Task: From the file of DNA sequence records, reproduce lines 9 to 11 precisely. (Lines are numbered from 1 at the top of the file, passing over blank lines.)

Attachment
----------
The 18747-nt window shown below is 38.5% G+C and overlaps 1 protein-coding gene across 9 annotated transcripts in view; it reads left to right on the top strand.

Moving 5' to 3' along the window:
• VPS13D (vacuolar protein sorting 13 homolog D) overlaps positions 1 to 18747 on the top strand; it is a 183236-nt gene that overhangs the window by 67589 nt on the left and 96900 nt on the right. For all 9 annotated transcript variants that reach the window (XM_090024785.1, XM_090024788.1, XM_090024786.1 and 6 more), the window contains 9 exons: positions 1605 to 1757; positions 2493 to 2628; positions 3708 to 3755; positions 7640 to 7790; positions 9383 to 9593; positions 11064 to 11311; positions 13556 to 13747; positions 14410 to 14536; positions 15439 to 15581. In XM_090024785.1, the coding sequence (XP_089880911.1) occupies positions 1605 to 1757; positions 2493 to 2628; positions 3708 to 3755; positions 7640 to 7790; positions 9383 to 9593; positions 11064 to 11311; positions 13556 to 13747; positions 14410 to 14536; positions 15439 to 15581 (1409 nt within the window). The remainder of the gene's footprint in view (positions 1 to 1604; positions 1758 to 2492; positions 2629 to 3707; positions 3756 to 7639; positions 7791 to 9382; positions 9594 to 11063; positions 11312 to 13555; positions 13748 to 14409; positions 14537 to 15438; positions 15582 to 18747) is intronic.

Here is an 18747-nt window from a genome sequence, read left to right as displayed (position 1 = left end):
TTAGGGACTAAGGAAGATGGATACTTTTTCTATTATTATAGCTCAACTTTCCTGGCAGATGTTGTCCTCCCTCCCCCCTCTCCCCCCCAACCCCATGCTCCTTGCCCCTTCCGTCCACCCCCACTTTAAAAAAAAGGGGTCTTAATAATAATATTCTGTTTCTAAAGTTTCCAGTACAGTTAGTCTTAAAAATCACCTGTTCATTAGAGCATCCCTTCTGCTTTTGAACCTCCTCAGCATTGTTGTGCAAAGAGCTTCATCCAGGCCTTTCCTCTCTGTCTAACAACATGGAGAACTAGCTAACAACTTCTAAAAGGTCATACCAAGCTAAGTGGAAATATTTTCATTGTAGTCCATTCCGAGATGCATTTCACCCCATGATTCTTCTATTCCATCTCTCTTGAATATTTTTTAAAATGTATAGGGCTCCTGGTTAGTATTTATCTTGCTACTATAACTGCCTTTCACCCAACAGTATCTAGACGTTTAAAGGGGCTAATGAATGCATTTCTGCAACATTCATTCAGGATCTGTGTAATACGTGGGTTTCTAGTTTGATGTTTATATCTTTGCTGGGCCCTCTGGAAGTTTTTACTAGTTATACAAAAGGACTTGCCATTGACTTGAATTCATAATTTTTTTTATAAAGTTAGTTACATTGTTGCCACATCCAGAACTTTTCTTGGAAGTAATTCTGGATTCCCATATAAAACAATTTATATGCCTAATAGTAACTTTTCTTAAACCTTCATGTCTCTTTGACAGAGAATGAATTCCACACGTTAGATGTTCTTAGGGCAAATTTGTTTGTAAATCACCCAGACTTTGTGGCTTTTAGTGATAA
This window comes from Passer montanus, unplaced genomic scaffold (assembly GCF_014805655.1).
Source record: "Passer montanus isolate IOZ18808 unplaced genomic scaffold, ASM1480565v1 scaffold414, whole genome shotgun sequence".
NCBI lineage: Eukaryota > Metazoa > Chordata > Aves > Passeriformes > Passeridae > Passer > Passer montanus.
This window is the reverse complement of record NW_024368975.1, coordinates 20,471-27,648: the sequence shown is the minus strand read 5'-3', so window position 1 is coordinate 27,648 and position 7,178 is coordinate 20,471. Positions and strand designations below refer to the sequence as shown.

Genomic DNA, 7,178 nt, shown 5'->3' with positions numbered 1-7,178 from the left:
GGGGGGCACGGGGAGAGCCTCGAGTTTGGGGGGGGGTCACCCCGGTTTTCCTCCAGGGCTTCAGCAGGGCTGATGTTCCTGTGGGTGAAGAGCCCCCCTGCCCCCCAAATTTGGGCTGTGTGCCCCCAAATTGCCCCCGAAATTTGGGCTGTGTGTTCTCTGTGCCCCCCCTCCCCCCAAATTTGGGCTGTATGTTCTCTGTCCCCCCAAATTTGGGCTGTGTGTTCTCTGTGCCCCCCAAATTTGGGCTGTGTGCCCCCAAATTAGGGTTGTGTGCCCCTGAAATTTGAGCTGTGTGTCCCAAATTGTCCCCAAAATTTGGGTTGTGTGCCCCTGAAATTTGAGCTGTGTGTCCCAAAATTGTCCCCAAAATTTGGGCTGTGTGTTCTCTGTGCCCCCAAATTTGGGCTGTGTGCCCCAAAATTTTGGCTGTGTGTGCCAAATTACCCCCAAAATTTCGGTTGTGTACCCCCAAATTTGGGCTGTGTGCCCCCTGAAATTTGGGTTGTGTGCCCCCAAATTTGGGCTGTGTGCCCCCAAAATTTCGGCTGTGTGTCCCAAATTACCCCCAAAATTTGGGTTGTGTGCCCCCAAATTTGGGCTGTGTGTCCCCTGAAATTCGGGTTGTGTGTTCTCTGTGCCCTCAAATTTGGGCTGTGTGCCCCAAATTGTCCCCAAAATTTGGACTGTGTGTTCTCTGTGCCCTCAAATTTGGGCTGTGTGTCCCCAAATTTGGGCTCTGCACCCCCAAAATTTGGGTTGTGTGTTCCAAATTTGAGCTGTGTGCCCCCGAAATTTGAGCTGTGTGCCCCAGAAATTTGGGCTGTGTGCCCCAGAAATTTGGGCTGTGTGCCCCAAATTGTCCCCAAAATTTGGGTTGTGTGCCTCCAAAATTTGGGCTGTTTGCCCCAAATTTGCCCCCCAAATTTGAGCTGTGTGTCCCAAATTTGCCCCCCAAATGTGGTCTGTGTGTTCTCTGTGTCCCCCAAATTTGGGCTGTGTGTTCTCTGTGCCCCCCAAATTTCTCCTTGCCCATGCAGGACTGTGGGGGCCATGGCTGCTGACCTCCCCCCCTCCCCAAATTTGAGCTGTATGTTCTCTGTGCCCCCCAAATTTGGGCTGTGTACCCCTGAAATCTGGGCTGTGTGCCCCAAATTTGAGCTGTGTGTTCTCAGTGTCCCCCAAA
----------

This window is the reverse complement of record NW_024368975.1, coordinates 20,471-27,648: the sequence shown is the minus strand read 5'-3', so window position 1 is coordinate 27,648 and position 7,178 is coordinate 20,471. Positions and strand designations below refer to the sequence as shown.

Genomic DNA, 7,178 nt, shown 5'->3' with positions numbered 1-7,178 from the left:
GGGGGGCACGGGGAGAGCCTCGAGTTTGGGGGGGGGTCACCCCGGTTTTCCTCCAGGGCTTCAGCAGGGCTGATGTTCCTGTGGGTGAAGAGCCCCCCTGCCCCCCAAATTTGGGCTGTGTGCCCCCAAATTGCCCCCGAAATTTGGGCTGTGTGTTCTCTGTGCCCCCCCTCCCCCCAAATTTGGGCTGTATGTTCTCTGTCCCCCCAAATTTGGGCTGTGTGTTCTCTGTGCCCCCCAAATTTGGGCTGTGTGCCCCCAAATTAGGGTTGTGTGCCCCTGAAATTTGAGCTGTGTGTCCCAAATTGTCCCCAAAATTTGGGTTGTGTGCCCCTGAAATTTGAGCTGTGTGTCCCAAAATTGTCCCCAAAATTTGGGCTGTGTGTTCTCTGTGCCCCCAAATTTGGGCTGTGTGCCCCAAAATTTTGGCTGTGTGTGCCAAATTACCCCCAAAATTTCGGTTGTGTACCCCCAAATTTGGGCTGTGTGCCCCCTGAAATTTGGGTTGTGTGCCCCCAAATTTGGGCTGTGTGCCCCCAAAATTTCGGCTGTGTGTCCCAAATTACCCCCAAAATTTGGGTTGTGTGCCCCCAAATTTGGGCTGTGTGTCCCCTGAAATTCGGGTTGTGTGTTCTCTGTGCCCTCAAATTTGGGCTGTGTGCCCCAAATTGTCCCCAAAATTTGGACTGTGTGTTCTCTGTGCCCTCAAATTTGGGCTGTGTGTCCCCAAATTTGGGCTCTGCACCCCCAAAATTTGGGTTGTGTGTTCCAAATTTGAGCTGTGTGCCCCCGAAATTTGAGCTGTGTGCCCCAGAAATTTGGGCTGTGTGCCCCAGAAATTTGGGCTGTGTGCCCCAAATTGTCCCCAAAATTTGGGTTGTGTGCCTCCAAAATTTGGGCTGTTTGCCCCAAATTTGCCCCCCAAATTTGAGCTGTGTGTCCCAAATTTGCCCCCCAAATGTGGTCTGTGTGTTCTCTGTGTCCCCCAAATTTGGGCTGTGTGTTCTCTGTGCCCCCCAAATTTCTCCTTGCCCATGCAGGACTGTGGGGGCCATGGCTGCTGACCTCCCCCCCTCCCCAAATTTGAGCTGTATGTTCTCTGTGCCCCCCAAATTTGGGCTGTGTACCCCTGAAATCTGGGCTGTGTGCCCCAAATTTGAGCTGTGTGTTCTCAGTGTCCCCCAAA